Prognostic Value of a Comprehensive Cardiac Magnetic Resonance Assessment Soon After a First ST-Segment Elevation Myocardial Infarction
OBJECTIVES: To evaluate the prognostic value of a comprehensive cardiac magnetic resonance (CMR) assessment soon after a first ST-segment elevation myocardial infarction (STEMI). Background: CMR allows for a simultaneous assessment of wall motion abnormalities (WMA), WMA with low-dose dobutamine (WMA-dobutamine), microvascular obstruction, and transmural necrosis. This approach has been proven to be useful to predict late systolic recovery soon after STEMI. Its prognostic value and the relative prognostic weight of these indexes are not well-defined.
METHODS: We studied 214 consecutive patients with a first STEMI treated with thrombolytic therapy or primary angioplasty discharged from hospital. In the first week (7 +/- 1 day after infarction), with CMR we determined the extent (number of segments) of WMA, WMA-dobutamine, microvascular obstruction, and transmural necrosis.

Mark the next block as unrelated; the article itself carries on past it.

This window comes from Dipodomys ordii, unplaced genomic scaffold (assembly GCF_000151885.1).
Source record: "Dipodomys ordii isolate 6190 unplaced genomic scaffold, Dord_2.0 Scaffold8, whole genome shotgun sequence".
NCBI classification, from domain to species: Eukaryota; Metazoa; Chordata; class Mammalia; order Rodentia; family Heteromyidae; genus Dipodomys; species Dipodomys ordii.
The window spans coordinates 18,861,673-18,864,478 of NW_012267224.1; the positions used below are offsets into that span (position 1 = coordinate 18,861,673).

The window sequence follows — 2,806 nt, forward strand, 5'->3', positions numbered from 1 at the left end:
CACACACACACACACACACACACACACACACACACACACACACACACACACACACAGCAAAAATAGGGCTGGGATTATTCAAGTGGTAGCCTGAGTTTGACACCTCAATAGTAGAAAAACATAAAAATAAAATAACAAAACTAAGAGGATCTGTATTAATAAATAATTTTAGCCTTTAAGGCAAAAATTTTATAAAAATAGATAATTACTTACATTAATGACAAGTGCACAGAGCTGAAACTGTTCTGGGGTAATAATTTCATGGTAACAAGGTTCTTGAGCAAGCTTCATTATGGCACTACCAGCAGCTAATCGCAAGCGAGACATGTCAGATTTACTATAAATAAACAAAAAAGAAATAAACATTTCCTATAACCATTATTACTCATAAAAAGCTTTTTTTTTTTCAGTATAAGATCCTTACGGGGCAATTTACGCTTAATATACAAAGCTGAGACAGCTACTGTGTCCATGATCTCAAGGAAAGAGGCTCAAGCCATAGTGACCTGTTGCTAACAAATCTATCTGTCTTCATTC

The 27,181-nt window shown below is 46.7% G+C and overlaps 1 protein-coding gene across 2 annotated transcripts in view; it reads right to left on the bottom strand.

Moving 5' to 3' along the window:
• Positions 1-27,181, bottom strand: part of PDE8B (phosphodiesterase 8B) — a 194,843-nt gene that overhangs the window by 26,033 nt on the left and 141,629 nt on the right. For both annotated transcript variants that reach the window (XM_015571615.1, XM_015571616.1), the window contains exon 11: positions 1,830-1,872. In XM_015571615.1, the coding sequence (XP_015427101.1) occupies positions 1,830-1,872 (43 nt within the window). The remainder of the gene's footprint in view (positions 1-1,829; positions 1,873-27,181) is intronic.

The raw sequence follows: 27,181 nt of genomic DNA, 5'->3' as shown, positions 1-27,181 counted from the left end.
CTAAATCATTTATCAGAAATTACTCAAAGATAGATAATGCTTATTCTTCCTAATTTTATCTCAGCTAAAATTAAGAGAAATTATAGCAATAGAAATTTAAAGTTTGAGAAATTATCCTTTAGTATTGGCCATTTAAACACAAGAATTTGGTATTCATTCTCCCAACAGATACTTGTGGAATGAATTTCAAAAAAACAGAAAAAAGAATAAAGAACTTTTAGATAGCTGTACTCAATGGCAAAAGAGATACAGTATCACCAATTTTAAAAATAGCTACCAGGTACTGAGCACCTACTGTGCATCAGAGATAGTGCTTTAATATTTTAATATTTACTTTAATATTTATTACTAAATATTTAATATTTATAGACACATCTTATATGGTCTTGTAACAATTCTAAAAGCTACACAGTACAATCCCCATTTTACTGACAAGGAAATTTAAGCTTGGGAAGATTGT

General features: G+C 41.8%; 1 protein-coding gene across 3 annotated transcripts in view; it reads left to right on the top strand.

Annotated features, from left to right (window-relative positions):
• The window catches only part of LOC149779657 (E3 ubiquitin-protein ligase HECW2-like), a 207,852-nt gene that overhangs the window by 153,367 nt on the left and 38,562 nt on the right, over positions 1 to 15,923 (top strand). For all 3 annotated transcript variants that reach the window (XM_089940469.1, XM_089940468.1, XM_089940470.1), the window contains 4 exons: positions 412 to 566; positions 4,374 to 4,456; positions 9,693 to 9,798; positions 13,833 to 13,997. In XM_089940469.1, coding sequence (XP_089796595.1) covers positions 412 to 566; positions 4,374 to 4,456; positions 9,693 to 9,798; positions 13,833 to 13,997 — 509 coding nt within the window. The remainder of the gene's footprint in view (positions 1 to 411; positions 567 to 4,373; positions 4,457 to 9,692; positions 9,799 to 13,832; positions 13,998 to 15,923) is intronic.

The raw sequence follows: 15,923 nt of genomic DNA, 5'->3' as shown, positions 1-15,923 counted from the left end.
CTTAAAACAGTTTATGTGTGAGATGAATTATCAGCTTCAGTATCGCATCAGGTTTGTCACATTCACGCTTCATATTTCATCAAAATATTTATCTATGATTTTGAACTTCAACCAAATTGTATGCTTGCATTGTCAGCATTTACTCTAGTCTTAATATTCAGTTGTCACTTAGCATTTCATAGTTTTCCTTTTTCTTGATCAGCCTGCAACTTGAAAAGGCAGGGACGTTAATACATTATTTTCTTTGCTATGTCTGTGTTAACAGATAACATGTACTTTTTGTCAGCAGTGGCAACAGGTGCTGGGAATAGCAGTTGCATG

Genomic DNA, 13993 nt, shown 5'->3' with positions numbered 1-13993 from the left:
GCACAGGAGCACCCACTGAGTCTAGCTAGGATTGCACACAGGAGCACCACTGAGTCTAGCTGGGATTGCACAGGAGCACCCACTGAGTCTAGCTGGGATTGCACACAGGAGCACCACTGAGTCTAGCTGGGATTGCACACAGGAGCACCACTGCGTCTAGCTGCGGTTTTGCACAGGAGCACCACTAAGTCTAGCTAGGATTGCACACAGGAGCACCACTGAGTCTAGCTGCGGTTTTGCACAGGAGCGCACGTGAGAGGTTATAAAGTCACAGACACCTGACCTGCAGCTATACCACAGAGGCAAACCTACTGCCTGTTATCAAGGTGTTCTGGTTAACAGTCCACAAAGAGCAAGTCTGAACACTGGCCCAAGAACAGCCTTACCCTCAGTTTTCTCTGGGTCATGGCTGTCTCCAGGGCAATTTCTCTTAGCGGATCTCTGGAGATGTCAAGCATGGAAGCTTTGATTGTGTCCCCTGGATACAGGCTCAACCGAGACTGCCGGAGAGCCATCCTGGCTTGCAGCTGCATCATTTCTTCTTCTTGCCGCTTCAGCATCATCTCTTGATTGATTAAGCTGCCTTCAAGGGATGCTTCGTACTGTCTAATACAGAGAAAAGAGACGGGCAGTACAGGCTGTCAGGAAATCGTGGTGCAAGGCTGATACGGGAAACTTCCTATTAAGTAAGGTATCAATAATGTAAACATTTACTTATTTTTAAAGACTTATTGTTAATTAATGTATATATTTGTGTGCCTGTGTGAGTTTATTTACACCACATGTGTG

RESULTS: During a median follow-up of 553 days, 21 major adverse cardiac events (MACE) including 4 cardiac deaths, 6 nonfatal myocardial infarctions, and 11 readmissions for heart failure were documented. The MACE was associated with a larger extent of WMA (8 +/- 4 segments vs. 5 +/- 3 segments, p < 0.001), WMA-dobutamine (6 +/- 4 segments vs. 4 +/- 3 segments, p = 0.004), microvascular obstruction (3 +/- 3 segments vs. 1 +/- 2 segments p <0.001), and transmural necrosis (7 +/- 3 segments vs. 3 +/- 3 segments, p < 0.001). In a complete multivariate analysis that included baseline characteristics, electrocardiogram, biomarkers, angiography, ejection fraction, left ventricular volumes, and all CMR indexes, WMA/segment (hazard ratio: 1.29 [95% confidence interval: 1.11 to 1.49], p = 0.001) and the extent of transmural necrosis/segment (hazard ratio: 1.30 [95% confidence interval: 1.12 to 1.51], p < 0.001) were the only independent prognostic variables.
CONCLUSIONS: A comprehensive CMR assessment is useful for stratifying risk soon after STEMI, but only the extent of systolic dysfunction and of transmural necrosis provide independent prognostic information.
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